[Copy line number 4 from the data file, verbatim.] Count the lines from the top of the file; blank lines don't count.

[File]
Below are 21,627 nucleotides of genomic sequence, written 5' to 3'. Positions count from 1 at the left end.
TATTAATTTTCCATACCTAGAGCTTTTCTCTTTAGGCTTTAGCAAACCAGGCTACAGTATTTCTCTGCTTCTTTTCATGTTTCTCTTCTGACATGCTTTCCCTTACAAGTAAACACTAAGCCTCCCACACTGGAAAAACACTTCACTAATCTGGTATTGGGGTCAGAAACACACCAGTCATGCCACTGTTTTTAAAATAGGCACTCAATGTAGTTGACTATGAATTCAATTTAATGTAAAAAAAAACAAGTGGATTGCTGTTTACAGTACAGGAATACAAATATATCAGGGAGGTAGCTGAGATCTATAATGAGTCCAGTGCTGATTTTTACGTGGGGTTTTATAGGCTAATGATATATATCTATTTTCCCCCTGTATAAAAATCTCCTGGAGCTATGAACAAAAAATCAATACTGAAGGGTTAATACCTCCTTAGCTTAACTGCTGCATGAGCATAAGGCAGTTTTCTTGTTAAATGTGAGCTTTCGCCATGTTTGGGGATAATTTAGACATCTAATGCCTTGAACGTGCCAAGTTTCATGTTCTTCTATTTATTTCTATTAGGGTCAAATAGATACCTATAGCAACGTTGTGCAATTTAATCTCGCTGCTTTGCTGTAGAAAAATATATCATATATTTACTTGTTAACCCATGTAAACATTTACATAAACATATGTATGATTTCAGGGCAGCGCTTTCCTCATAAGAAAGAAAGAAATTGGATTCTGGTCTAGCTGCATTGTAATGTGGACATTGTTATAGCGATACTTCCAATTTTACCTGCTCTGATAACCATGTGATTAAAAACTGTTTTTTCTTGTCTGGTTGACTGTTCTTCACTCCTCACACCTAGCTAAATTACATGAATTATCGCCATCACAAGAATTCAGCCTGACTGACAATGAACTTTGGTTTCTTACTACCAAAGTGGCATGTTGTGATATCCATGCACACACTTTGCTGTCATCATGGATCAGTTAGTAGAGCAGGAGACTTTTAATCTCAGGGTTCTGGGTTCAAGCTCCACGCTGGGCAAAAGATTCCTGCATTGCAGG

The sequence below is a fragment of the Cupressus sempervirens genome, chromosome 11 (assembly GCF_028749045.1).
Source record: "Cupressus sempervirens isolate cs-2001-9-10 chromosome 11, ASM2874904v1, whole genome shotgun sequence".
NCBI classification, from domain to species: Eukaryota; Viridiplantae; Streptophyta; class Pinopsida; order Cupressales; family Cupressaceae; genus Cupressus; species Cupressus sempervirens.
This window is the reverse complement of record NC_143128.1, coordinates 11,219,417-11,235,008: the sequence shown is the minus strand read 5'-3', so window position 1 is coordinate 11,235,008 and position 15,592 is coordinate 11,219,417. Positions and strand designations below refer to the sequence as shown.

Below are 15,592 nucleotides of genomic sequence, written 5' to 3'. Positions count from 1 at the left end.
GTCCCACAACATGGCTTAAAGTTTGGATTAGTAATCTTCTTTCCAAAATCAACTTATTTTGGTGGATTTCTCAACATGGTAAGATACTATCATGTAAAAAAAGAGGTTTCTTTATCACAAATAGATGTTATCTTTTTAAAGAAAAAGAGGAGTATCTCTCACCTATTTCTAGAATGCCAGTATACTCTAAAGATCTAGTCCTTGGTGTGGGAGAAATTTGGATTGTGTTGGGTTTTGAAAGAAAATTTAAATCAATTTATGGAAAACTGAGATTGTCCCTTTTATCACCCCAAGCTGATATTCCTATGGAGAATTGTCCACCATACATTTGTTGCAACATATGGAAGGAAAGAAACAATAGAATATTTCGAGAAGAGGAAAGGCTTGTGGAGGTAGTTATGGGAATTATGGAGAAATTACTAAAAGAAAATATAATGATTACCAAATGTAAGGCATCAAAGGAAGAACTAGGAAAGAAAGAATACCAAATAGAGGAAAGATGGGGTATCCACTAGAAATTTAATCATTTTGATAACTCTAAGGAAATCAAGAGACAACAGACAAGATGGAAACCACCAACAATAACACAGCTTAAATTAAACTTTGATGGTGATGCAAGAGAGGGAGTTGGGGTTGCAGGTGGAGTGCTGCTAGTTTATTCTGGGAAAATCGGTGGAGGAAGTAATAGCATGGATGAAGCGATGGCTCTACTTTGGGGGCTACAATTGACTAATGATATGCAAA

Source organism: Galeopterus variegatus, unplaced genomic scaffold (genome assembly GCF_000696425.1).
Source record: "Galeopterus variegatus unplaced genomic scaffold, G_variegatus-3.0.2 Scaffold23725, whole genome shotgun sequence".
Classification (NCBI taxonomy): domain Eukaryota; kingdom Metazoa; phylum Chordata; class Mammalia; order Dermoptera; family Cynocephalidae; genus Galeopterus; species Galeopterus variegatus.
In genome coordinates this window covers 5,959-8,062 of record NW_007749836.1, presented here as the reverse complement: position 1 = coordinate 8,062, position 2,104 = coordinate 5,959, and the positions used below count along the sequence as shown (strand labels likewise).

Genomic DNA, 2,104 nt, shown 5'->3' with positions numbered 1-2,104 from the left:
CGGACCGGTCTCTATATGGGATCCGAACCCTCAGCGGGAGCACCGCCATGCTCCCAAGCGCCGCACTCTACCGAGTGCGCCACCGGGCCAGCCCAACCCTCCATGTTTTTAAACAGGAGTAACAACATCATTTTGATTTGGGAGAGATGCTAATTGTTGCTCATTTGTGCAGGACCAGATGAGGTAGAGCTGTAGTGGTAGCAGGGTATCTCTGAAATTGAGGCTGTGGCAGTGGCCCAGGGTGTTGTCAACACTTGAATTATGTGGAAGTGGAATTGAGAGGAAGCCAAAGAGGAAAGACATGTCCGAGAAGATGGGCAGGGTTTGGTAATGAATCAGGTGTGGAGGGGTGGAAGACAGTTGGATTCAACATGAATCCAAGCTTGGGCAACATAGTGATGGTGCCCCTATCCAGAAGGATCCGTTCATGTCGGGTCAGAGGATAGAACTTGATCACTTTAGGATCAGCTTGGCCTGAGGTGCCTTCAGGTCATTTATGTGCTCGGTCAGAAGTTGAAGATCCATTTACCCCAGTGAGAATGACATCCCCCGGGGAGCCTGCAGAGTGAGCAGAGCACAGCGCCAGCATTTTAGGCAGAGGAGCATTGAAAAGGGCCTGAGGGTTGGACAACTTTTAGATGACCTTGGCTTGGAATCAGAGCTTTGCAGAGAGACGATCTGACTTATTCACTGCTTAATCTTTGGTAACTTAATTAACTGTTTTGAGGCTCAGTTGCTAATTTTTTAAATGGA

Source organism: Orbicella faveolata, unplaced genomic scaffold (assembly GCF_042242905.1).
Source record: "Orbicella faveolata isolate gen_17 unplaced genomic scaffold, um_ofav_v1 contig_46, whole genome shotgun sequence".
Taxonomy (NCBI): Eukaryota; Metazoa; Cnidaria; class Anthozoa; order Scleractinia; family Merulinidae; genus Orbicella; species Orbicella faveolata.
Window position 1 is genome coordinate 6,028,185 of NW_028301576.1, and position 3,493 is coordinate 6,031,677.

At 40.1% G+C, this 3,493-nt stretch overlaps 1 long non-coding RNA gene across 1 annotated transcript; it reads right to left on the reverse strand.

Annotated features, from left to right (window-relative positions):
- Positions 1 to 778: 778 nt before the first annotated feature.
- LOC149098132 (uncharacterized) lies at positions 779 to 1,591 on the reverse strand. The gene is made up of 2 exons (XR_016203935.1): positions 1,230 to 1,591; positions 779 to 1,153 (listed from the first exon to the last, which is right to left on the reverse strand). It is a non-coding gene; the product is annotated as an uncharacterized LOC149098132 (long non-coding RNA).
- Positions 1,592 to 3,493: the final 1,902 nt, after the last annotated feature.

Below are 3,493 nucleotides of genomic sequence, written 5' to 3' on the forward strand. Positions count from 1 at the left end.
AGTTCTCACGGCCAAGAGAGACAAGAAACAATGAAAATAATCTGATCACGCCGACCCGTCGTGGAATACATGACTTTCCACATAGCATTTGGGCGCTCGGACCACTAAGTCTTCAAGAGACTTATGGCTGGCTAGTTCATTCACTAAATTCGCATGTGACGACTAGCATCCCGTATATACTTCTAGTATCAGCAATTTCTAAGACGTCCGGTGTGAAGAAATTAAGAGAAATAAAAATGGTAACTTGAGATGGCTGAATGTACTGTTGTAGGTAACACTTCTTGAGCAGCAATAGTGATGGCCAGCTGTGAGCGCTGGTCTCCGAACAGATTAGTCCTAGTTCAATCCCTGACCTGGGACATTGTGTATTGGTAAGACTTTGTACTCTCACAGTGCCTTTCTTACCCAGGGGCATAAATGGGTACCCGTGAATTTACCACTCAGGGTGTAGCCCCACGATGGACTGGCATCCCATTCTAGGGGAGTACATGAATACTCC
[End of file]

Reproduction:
Source record: "Cupressus sempervirens isolate cs-2001-9-10 chromosome 11, ASM2874904v1, whole genome shotgun sequence".